100% of research produced by History at Huddersfield is internationally recognised, and two thirds of this is internationally excellent or world-leading; we more than doubled the amount of world-leading research we produced since the last REF. Our impact case studies scored particularly highly, being rated 20% world leading and 50% internationally excellent (REF 2014).

For more information, see the Linguistics Research section or History Research section of our website.

Hear from our Students

Your Career


As an English Literature and History graduate, you are valued for the advanced skills you have developed in analysis and communication, self-motivation, teamwork, creative problem solving and persuasiveness. Studying history alongside English allows you to keep your career options open.

Our graduates have gone on to a variety of careers within teaching, writing, local government, archives, the media, PR, law, politics and accountancy.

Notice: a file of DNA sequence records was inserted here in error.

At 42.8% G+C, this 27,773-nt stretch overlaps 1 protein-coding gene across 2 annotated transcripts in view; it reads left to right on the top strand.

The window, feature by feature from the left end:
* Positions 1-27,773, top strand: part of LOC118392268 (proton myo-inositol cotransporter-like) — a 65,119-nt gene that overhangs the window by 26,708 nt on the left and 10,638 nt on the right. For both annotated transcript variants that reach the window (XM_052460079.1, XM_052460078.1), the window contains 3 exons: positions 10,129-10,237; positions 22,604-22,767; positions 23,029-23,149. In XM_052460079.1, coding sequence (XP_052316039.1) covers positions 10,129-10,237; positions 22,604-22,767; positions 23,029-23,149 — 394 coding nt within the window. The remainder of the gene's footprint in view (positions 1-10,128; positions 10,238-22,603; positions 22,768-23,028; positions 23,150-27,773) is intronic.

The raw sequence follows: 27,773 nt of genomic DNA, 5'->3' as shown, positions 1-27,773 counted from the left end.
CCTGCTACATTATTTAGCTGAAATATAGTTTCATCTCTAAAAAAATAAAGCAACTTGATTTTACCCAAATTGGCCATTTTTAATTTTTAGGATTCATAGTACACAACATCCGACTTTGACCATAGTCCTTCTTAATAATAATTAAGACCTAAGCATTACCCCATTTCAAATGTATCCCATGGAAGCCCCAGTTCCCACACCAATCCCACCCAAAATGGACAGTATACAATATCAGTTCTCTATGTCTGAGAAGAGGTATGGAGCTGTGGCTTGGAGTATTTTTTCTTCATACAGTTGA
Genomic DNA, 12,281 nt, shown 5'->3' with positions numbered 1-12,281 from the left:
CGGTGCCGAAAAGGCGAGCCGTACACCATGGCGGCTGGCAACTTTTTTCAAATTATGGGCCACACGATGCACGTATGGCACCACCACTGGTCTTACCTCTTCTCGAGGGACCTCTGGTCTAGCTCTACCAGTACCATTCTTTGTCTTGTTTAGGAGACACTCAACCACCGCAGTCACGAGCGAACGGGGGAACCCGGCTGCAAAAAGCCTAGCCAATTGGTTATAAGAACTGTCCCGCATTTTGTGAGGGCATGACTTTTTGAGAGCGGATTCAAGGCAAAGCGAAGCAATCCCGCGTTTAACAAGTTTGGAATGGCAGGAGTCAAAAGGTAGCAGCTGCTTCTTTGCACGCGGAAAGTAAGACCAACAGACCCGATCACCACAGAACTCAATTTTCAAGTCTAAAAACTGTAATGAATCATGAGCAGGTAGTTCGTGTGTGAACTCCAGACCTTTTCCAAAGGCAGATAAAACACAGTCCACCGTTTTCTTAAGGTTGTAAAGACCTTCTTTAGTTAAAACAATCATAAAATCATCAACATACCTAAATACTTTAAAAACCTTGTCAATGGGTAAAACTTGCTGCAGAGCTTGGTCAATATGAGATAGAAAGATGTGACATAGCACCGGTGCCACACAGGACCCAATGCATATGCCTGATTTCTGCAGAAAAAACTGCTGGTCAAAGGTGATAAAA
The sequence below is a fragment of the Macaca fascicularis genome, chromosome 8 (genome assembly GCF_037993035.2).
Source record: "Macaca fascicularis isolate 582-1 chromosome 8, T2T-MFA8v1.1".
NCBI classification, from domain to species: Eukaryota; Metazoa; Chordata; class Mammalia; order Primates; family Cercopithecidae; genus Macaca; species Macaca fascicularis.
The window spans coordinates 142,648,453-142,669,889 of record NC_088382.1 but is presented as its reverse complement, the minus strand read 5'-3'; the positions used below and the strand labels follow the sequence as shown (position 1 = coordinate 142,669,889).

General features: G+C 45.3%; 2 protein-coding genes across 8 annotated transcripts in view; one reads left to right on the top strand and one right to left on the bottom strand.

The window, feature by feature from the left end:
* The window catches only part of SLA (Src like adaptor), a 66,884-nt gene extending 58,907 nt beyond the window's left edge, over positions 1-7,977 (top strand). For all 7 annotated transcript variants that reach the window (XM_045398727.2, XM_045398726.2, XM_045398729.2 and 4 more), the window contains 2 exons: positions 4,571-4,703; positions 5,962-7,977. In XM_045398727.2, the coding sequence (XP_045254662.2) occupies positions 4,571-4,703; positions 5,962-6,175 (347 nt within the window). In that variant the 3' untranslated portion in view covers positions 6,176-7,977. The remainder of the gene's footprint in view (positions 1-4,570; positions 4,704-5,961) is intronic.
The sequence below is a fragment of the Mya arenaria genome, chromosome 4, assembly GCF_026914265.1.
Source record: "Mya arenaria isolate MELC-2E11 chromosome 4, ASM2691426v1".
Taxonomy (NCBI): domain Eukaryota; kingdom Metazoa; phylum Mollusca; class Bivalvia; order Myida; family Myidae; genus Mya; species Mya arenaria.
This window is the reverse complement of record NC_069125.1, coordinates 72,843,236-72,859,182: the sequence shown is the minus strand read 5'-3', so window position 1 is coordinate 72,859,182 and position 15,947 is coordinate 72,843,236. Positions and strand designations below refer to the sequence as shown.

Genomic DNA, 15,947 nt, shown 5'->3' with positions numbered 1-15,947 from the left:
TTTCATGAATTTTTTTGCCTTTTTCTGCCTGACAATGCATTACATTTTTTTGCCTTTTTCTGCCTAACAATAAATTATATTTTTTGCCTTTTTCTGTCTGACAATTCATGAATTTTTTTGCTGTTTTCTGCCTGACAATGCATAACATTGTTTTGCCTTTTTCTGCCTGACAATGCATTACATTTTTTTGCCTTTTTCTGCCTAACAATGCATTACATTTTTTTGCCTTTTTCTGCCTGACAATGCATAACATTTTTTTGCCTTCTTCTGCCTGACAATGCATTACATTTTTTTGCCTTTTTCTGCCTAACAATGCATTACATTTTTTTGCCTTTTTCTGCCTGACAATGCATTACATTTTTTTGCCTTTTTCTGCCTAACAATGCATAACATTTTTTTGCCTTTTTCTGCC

A selection of organisations that have employed Huddersfield graduates in recent years include BBC, Roma Publication, Emerald Group Publishing, House of Commons, the Civil Service, Royal Armouries Museum and British Red Cross. Others have opted for PGCE study and have become teachers, or continued their studies at Master's level.**

*Percentage of graduates from these subject areas at Huddersfield who go on to work and/or further study within six months of graduating (Destination of Leavers from Higher Education Survey 2016/17)

**Source: LinkedIn

90-100% Graduates employed*

Student support

At the University of Huddersfield, you'll find support networks and services to help you get ahead in your studies and social life. Whether you study at undergraduate or postgraduate level, you'll soon discover that you're never far away from our dedicated staff and resources to help you to navigate through your personal student journey. Find out more about all our support services.

Important information

We will always try to deliver your course as described on this web page. However, sometimes we may have to make changes as set out below.

Changes to a course you have applied for

If we propose to make a major change to a course that you are holding an offer for, then we will tell you as soon as possible so that you can decide whether to withdraw your application prior to enrolment.